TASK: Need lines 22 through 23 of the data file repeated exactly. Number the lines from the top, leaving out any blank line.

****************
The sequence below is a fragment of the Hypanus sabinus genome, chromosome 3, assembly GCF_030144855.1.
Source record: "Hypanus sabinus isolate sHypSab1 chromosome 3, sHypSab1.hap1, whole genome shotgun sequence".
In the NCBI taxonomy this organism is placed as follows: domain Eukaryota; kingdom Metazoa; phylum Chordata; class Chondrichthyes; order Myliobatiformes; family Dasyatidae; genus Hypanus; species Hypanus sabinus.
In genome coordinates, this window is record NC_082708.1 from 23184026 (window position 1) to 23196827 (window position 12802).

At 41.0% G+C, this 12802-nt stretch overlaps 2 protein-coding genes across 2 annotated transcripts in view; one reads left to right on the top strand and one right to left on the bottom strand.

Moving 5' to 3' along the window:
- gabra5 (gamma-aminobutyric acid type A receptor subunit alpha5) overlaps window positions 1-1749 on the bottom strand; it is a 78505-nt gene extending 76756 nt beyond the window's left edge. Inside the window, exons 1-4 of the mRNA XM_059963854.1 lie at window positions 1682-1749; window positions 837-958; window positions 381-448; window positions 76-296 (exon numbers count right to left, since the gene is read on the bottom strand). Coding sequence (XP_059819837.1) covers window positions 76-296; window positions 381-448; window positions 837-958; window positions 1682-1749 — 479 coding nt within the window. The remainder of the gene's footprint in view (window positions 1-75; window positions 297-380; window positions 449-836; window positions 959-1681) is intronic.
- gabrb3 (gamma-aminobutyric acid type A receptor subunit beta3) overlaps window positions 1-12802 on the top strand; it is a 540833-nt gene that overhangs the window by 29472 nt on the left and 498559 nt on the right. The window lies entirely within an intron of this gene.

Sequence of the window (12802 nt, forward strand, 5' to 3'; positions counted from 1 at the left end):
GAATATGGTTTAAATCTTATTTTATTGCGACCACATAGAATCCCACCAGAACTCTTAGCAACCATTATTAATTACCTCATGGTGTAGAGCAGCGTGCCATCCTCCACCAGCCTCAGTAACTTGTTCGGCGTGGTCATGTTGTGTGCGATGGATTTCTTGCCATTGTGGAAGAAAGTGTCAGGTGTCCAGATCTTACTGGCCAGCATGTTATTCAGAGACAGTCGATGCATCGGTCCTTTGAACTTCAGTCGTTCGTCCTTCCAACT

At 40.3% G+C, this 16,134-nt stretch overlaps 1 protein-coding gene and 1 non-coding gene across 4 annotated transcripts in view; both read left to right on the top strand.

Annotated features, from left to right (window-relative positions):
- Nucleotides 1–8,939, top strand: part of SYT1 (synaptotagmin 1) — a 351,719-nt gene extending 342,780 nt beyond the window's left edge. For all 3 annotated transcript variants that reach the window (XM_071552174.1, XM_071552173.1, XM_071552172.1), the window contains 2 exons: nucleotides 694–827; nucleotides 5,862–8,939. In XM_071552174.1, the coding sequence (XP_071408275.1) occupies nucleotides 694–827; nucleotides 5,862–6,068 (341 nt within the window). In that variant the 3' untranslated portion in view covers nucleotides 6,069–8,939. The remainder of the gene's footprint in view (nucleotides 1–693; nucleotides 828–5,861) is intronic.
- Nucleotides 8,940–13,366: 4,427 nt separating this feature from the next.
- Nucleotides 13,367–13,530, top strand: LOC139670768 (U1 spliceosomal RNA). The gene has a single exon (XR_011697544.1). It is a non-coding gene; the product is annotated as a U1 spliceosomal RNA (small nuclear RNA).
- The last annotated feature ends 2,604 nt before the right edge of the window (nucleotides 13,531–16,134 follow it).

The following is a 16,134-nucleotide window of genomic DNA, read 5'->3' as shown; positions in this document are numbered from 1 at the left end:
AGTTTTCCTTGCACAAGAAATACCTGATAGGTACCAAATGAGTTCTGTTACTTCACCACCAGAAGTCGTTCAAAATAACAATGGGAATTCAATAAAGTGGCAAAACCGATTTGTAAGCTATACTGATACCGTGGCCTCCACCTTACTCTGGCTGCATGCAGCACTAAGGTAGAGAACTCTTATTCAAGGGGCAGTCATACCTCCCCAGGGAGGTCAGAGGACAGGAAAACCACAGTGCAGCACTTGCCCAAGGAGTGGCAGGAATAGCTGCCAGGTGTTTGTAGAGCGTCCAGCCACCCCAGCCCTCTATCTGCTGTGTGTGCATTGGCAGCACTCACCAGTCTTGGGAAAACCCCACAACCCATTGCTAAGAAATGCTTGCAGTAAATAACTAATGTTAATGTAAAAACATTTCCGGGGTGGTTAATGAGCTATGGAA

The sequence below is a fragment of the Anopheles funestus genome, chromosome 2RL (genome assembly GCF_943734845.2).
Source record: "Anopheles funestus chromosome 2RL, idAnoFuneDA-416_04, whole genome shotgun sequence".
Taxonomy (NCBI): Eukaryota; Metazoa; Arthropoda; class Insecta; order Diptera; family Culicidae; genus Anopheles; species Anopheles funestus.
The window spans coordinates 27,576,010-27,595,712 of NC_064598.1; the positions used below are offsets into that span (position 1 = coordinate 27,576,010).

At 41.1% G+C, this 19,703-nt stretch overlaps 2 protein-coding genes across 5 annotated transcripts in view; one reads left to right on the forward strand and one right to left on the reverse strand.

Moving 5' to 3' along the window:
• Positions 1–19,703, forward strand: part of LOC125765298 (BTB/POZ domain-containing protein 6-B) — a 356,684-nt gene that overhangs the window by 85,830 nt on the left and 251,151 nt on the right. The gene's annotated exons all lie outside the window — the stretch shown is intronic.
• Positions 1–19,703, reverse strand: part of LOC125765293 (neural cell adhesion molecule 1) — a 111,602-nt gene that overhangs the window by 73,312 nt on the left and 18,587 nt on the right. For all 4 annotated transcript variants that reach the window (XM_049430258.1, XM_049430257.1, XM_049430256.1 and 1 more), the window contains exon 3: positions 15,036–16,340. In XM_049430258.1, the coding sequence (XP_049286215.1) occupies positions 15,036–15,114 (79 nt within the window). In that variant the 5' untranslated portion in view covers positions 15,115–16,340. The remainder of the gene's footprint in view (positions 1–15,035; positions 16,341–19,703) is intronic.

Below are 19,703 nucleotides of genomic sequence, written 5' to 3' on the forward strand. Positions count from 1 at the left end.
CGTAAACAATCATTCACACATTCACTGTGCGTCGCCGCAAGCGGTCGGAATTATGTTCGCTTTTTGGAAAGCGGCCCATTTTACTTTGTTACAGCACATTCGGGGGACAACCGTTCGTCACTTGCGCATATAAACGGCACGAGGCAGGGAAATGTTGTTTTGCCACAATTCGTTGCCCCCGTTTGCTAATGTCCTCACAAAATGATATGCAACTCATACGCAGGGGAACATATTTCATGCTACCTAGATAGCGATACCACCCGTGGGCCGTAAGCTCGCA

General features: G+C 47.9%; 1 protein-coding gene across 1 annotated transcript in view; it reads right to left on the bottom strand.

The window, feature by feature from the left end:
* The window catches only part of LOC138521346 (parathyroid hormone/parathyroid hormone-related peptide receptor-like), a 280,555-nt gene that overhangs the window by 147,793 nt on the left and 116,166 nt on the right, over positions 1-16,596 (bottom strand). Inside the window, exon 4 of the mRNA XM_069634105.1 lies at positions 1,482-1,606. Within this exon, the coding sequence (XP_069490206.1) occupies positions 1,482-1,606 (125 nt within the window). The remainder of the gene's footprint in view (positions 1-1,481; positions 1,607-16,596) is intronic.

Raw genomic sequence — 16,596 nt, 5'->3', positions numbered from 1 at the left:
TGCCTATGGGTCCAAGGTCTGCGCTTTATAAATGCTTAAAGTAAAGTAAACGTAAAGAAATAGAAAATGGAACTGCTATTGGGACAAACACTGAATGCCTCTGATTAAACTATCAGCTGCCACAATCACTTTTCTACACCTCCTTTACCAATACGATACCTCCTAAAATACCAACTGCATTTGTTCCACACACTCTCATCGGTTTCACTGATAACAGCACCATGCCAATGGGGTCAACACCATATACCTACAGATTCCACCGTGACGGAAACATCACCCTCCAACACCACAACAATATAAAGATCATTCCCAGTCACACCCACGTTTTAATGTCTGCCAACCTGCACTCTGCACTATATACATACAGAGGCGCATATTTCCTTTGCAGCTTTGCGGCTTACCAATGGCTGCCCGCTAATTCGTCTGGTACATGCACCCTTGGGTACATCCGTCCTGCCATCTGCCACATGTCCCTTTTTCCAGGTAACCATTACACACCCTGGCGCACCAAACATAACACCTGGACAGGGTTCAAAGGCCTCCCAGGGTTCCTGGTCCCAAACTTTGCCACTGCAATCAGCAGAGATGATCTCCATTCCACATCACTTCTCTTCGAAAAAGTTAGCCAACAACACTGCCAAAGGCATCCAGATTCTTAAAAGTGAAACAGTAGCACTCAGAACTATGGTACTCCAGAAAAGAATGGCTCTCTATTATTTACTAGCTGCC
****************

The window spans coordinates 27,576,010-27,595,712 of NC_064598.1; the positions used below are offsets into that span (position 1 = coordinate 27,576,010).

At 41.1% G+C, this 19,703-nt stretch overlaps 2 protein-coding genes across 5 annotated transcripts in view; one reads left to right on the forward strand and one right to left on the reverse strand.